Josh Dorfman has a confession: He likes to take long showers. That’s where he does his best thinking, and he’s got plenty on his mind as a CEO, author and television show host.
The mission of his television show, “The Lazy Environmentalist,” is to make it as easy as possible for a person to reduce his or her environmental impact while maintaining a high quality of life.
This is where the long shower comes back into the story. Rather than stop doing something he truly enjoys, Dorfman mitigates the damage of his longer shower by using an Oxygenics low-flow showerhead that cuts water usage by 40 percent.
“There are product solutions that can help us with our environmental shortcomings,” he says.
Dorfman tries to get the word out about such products, whether they be eco-friendly winter boots, organic crib mattresses, or zero-down home solar panels. He teaches about these options through his books, Web site and television show.
“The lazy environmentalist approach is about determining what will turn Americans on to environmentally smart choices,” Dorfman says. “It’s about appealing to our enlightened self-interest that is very willing to do ‘the right thing’ provided there’s something else in it for us. It may not be laudable, but it’s reality, and I prefer working effectively within reality instead of engaging in a campaign of wishful thinking.”
Dorfman’s television show explores simple, green solutions for a variety of individuals. The second season of “The Lazy Environmentalist” will be debuting on the Sundance Channel on April 20, just in time for Earth Day 2010. Earth911 has a sneak peak of what to expect.
What’s new in season 2
Although the show maintains the same format, which highlights the green transition of an individual or family, the energy level is much higher in the new season, Dorfman says. His goal is to “not sugarcoat green.”
“We show lots of green solutions, but they are constantly being evaluated,” Dorfman says. “We honestly ask, ‘Can green solutions hold up in the real world?’ Sometime they do, and sometimes they don’t. It’s not just green show and tell. We test to see if the products really work.”
He is also excited about green myth busting. For example, the first episode involves greening a Hollywood interior designer, who has admittedly lied about looking into green options in the past. While at the store looking for zero VOC paints, Dorfman educates the store employee and viewers about the need to look closer at the label.
“Zero VOC doesn’t mean zero toxins. You have to check for both,” he says, explaining that sometimes consumers jump to buy the “green” product without verification.
The new season holds many surprises, including unique green candidates, such as a funeral director and an exterminator.
“We had a lot of fun filming, and I hope that translates to viewers,” Dorfman says.
From frustration to inspiration
Dorfman discovered his passion for environmentalism while living in China in 1995. One day in the crowded city, he pondered on how the world would be different when all the millions of Chinese people got cars. “I wasn’t even an environmentalist at that point, I just realized it would be really, really bad,” he remembers.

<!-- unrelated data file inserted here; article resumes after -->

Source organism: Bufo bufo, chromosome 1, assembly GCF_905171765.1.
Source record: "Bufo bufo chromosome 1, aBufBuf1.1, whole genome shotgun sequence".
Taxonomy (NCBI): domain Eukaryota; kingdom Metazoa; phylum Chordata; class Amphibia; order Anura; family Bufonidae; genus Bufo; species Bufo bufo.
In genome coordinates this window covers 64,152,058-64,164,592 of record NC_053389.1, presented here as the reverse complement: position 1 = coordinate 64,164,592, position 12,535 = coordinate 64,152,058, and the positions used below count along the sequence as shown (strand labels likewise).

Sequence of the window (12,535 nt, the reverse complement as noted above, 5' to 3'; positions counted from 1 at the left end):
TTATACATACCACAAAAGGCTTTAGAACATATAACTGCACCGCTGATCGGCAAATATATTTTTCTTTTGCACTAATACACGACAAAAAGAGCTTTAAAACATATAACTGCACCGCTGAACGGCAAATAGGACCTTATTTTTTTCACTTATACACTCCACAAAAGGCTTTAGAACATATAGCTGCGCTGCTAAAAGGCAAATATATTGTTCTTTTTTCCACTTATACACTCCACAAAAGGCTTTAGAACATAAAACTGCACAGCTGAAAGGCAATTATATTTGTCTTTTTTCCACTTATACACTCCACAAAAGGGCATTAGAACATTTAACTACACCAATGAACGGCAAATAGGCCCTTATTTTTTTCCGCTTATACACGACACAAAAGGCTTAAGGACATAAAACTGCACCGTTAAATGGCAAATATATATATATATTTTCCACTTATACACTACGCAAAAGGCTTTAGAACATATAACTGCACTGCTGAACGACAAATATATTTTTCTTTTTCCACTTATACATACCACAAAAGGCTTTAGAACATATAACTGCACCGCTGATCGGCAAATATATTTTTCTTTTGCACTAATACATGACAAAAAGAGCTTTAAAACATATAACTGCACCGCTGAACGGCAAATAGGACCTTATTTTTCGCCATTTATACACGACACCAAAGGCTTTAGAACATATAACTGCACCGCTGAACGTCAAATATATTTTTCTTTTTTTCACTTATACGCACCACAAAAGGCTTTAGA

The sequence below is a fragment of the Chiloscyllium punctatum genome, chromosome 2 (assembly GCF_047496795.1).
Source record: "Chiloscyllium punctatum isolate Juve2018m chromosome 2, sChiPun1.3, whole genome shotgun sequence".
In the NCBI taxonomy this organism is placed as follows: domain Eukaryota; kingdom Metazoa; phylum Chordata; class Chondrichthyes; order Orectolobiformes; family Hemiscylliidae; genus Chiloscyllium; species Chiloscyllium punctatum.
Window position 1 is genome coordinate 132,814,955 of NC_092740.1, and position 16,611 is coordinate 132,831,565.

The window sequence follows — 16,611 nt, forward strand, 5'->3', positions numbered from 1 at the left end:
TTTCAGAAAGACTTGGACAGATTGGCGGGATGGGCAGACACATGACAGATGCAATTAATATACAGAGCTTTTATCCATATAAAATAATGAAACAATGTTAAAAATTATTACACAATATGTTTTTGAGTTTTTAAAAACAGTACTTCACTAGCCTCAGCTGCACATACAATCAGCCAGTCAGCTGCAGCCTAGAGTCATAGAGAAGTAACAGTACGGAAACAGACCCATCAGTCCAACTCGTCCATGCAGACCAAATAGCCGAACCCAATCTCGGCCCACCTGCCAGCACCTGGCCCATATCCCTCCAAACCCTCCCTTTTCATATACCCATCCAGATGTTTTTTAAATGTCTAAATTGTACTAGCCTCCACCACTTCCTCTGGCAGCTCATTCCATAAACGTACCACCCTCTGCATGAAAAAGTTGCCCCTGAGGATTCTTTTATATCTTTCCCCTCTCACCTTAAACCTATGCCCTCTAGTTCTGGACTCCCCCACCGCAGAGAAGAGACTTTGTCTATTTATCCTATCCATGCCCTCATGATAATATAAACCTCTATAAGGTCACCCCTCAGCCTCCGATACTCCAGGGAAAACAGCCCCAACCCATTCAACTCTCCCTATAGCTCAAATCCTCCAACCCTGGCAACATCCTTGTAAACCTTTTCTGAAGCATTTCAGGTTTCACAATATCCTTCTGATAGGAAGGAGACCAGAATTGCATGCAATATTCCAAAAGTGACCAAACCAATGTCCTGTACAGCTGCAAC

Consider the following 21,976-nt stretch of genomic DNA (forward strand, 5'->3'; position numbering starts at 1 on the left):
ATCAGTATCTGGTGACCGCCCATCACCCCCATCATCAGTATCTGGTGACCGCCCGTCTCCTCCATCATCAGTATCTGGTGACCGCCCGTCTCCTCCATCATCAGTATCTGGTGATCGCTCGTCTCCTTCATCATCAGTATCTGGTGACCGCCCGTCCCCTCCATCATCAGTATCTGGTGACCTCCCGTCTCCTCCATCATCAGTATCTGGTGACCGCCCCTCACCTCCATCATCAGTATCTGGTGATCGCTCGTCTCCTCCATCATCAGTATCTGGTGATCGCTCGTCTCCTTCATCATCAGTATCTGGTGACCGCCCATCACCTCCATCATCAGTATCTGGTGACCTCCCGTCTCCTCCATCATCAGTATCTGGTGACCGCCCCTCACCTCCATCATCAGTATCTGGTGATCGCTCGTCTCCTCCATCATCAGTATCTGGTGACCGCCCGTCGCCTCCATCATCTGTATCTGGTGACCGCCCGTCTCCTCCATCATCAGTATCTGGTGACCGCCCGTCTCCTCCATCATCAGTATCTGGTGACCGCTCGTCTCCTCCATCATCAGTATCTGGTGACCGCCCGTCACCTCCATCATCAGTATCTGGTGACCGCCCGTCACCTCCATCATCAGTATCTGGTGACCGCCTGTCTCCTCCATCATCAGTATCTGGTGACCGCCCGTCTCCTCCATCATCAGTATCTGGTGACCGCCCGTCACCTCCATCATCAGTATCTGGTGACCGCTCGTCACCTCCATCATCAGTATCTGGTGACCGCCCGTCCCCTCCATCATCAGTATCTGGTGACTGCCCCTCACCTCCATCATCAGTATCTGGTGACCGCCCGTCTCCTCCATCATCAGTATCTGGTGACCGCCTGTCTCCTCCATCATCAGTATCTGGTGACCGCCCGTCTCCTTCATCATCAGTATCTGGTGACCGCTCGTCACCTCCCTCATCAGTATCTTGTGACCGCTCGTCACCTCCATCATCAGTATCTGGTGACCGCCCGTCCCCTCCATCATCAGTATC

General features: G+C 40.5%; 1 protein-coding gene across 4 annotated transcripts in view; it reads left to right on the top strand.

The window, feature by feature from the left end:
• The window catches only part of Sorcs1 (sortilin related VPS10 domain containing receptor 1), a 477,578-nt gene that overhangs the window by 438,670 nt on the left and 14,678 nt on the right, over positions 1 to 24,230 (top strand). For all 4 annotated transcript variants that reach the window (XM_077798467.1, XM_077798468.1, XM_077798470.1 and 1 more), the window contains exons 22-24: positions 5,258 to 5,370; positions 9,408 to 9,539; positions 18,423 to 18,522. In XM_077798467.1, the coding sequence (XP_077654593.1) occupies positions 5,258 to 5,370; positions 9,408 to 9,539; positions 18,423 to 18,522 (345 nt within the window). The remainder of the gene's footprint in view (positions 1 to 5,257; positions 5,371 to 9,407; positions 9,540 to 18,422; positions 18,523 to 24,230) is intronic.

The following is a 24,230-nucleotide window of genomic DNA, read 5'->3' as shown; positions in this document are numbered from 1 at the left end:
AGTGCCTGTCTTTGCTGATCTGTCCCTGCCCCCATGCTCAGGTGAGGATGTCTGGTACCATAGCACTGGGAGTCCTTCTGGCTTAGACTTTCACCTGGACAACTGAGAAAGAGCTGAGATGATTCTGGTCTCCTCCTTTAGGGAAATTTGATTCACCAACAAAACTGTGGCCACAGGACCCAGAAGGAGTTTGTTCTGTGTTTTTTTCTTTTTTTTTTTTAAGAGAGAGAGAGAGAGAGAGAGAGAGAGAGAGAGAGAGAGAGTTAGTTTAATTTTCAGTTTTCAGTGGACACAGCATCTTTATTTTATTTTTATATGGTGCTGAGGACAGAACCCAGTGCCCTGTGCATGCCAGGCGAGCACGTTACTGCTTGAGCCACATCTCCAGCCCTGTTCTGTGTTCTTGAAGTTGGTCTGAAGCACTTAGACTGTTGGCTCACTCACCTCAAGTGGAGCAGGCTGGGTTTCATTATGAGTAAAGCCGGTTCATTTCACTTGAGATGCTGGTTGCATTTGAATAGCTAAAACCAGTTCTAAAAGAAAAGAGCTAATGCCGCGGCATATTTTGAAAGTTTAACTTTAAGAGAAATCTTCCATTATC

As he began to learn more about unsustainability, Dorfman changed his lifestyle and became a green activist.
“I went through the normal activist stage of being angry for a number of years,” he says. “By 2002, I was just tired of being upset all the time. My anger, frustration and fear were alienating me from my family. I thought, ‘I don’t want to be this person, and I’m not even affecting any change.’ I knew there had to be a way for me to be happier and also affect change in society.”
Dorfman felt inspired to start his own sustainable contemporary furniture company, Vivavi.
He wanted to “help shift the way Americans think about green living and rebrand environmentalism as choices that are desirable and that tangibly improve our quality of life.”
Although Vivavi was a fulfilling venture, Dorfman became increasingly interested in engaging the average American in green living practices. He was invited to host a radio show (which he broadcast from his New York closet), eventually leading to his first book and later, his television show.
Over the years, he has mastered the technique of communicating green to all audiences. Unfortunately, many green organizations and companies do not practice this approach, he says.
“One might argue environmentalists are actually the worst advocates of their own message,” Dorman says. “We don’t have a solution challenge. We have a communication challenge. Until we start talking about green choices in terms of things that matter to all people and not just to other environmentalists, only environmentalists will hear us.”
Dorfman shares a story from the first season of “The Lazy Environmentalist” when he was trying to green a family that produced an enormous amount of trash. The father was hardest to reach. It was only when Dorfman began talking about the possibility that trash pickup prices might increase that the father opened up to his suggestions.
“We’ve got to talk about it in terms of things people are personally invested in and get away from this feel good-ism which the majority of Americans don’t believe in, even if I personally do,” he says. “It doesn’t compromise our integrity to communicate with people on their own level.”
He describes an increasing need for better green marketing,visibility and accessibility.
“I believe that green business ought to do a better job of making their products available where people really shop, make prices comparable, and make quality of products comparable. The reality is that it is very difficult for people to change their behavior on their own volition, but if the green product is right there on the shelf next to the other product, people will buy it.”